Are you sure you want to buy this material for

50 Karma

Buy Material

BOOM! Enjoy Your Free Notes!

We've added these Notes to your profile, click here to view them now.


You're already Subscribed!

Looks like you've already subscribed to StudySoup, you won't need to purchase another subscription to get this material. To access this material simply click 'View Full Document'

Why people love StudySoup

Steve Martinelli UC Los Angeles

"There's no way I would have passed my Organic Chemistry class this semester without the notes and study guides I got from StudySoup."

Amaris Trozzo George Washington University

"I made $350 in just two days after posting my first study guide."

Jim McGreen Ohio University

"Knowing I can count on the Elite Notetaker in my class allows me to focus on what the professor is saying instead of just scribbling notes the whole time and falling behind."


"Their 'Elite Notetakers' are making over $1,200/month in sales by creating high quality content that helps their classmates in a time of need."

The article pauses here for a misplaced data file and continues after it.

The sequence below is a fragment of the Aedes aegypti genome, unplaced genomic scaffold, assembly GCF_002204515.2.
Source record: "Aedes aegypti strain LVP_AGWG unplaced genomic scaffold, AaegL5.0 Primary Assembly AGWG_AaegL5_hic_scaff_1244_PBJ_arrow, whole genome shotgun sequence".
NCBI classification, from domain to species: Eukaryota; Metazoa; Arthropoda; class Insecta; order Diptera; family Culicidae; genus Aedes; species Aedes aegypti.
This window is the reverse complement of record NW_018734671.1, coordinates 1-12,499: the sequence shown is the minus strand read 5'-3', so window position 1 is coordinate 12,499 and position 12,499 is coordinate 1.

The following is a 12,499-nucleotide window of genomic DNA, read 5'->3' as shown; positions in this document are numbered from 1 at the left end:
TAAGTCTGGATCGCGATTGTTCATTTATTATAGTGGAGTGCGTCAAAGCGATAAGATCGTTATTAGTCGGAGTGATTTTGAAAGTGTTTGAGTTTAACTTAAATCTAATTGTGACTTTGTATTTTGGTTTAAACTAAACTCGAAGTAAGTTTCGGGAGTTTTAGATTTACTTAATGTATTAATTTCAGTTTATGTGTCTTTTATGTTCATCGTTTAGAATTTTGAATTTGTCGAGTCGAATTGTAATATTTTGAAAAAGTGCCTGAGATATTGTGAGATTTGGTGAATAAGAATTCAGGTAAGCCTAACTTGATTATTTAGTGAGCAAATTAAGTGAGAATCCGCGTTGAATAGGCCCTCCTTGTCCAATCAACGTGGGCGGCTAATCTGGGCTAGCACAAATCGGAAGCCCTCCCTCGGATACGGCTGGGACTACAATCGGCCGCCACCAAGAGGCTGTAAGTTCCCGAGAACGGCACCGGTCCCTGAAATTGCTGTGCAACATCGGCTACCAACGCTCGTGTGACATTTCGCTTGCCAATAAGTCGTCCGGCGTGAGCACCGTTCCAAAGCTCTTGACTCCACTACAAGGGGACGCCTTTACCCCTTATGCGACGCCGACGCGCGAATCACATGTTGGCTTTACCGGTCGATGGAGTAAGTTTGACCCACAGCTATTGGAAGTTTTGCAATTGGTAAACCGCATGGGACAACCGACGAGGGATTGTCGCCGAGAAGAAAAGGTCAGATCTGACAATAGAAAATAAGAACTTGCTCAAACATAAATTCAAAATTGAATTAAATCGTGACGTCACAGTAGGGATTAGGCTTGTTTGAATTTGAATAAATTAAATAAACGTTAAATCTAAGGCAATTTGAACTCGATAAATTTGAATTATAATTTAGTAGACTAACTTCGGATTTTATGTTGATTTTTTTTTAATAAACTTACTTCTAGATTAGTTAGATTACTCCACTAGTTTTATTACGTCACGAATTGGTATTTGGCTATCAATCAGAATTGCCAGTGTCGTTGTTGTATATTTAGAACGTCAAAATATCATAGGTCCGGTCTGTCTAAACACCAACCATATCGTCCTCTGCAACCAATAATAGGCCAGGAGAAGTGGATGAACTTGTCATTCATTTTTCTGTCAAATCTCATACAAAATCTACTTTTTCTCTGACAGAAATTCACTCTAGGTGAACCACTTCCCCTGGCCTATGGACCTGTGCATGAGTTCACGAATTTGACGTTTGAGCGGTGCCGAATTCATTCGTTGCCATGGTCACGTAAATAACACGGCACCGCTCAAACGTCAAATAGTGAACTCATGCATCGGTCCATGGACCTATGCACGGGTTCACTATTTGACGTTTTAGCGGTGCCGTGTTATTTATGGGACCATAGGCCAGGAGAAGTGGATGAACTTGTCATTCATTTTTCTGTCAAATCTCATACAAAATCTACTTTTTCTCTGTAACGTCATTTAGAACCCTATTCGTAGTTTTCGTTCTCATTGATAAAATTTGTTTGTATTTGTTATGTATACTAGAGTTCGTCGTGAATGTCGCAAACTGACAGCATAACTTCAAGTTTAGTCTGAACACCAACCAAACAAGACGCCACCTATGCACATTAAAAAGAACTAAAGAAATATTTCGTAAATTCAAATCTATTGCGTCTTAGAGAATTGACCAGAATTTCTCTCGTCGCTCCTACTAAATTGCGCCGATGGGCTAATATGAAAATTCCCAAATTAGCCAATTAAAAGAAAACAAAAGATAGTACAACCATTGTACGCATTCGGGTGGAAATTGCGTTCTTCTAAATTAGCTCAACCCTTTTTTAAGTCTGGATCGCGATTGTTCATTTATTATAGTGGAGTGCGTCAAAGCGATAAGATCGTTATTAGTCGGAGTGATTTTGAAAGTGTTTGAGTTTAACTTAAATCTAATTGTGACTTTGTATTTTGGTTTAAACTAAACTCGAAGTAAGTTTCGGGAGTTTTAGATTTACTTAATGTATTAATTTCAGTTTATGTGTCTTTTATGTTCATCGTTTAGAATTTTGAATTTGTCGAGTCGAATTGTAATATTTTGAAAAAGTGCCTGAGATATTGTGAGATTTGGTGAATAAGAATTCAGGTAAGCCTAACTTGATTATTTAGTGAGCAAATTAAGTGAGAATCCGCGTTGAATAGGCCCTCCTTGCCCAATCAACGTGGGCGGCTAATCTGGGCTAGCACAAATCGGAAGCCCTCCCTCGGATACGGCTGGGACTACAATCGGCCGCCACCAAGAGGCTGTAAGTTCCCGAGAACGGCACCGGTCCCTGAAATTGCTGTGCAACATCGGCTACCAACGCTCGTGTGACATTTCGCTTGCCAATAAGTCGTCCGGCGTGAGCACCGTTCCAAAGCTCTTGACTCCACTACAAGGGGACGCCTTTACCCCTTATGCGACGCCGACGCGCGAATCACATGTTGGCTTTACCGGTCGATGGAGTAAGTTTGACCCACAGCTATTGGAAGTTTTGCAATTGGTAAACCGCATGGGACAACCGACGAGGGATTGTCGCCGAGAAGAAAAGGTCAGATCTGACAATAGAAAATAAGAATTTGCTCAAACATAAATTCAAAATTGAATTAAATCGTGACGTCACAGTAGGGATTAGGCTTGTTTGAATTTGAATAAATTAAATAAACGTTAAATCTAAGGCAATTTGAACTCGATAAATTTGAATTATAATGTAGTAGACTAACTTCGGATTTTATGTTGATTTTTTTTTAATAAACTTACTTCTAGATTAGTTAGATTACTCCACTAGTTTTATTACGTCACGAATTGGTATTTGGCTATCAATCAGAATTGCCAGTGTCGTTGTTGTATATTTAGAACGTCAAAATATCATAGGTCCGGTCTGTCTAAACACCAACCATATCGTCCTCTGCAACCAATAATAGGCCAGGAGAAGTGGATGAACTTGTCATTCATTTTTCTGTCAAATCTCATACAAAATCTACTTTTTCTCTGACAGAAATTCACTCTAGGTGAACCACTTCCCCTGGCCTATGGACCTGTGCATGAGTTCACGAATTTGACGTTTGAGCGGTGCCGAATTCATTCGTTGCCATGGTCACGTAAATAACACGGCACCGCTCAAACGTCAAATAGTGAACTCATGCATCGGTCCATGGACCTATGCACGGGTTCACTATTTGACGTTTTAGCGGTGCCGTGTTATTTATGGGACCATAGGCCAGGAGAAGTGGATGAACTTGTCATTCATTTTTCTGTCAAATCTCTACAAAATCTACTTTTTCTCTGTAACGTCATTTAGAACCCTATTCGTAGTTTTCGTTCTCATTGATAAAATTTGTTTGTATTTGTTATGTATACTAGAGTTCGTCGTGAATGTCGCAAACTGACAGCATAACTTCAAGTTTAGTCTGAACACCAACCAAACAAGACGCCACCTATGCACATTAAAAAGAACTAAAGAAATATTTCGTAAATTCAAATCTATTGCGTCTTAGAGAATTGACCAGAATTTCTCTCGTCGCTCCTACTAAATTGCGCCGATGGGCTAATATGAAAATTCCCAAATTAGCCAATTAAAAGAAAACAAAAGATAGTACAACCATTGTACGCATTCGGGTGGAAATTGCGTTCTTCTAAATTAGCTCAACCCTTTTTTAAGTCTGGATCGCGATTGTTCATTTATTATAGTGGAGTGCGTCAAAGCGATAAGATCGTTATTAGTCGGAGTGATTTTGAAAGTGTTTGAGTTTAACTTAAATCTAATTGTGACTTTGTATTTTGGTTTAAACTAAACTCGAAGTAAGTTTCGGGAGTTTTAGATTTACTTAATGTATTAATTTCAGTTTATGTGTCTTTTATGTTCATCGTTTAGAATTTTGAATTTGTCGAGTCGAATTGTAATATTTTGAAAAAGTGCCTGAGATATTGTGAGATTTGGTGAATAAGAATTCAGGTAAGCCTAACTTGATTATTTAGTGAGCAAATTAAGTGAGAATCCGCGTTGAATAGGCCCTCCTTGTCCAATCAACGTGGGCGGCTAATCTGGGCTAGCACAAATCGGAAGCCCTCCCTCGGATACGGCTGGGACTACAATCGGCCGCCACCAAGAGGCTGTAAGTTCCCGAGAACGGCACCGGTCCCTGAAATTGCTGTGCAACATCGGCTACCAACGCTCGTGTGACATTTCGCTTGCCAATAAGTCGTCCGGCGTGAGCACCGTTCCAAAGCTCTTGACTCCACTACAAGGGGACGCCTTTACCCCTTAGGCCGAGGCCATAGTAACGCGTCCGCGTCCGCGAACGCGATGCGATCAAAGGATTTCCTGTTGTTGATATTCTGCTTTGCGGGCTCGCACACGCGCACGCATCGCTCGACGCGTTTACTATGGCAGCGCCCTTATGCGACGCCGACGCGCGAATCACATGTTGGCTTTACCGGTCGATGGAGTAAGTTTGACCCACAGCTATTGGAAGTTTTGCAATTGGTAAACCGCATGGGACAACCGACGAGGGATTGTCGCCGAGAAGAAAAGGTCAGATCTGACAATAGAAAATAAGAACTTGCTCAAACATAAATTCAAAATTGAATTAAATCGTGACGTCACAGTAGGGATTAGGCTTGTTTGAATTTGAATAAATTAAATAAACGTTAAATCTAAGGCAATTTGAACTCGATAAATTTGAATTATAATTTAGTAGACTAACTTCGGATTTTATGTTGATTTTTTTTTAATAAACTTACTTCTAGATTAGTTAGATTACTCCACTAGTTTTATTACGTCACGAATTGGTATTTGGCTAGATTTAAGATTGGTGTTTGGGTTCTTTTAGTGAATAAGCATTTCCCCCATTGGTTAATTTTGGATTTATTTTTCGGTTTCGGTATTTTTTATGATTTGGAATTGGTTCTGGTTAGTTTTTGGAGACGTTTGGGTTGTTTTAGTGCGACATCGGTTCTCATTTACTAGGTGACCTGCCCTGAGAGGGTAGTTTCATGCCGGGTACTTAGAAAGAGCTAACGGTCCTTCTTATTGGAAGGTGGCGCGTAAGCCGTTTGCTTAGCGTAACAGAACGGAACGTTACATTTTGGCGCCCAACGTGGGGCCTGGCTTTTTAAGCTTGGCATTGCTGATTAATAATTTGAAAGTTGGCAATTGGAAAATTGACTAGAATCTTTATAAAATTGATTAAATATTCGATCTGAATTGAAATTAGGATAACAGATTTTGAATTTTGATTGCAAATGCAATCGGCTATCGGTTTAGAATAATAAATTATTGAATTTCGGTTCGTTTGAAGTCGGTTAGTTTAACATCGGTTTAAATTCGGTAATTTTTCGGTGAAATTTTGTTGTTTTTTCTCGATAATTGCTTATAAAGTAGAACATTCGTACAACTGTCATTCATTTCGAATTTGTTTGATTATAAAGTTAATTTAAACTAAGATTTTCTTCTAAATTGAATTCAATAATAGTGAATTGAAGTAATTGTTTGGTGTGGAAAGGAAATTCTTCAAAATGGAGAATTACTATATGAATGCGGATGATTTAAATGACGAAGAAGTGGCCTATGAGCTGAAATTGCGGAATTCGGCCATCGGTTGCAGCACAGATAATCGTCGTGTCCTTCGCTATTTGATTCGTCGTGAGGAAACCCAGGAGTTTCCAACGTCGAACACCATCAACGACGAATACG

Become an Elite Notetaker and start selling your notes online!

Refund Policy


All subscriptions to StudySoup are paid in full at the time of subscribing. To change your credit card information or to cancel your subscription, go to "Edit Settings". All credit card information will be available there. If you should decide to cancel your subscription, it will continue to be valid until the next payment period, as all payments for the current period were made in advance. For special circumstances, please email


StudySoup has more than 1 million course-specific study resources to help students study smarter. If you’re having trouble finding what you’re looking for, our customer support team can help you find what you need! Feel free to contact them here:

Recurring Subscriptions: If you have canceled your recurring subscription on the day of renewal and have not downloaded any documents, you may request a refund by submitting an email to

Satisfaction Guarantee: If you’re not satisfied with your subscription, you can contact us for further help. Contact must be made within 3 business days of your subscription purchase and your refund request will be subject for review.

Please Note: Refunds can never be provided more than 30 days after the initial purchase date regardless of your activity on the site.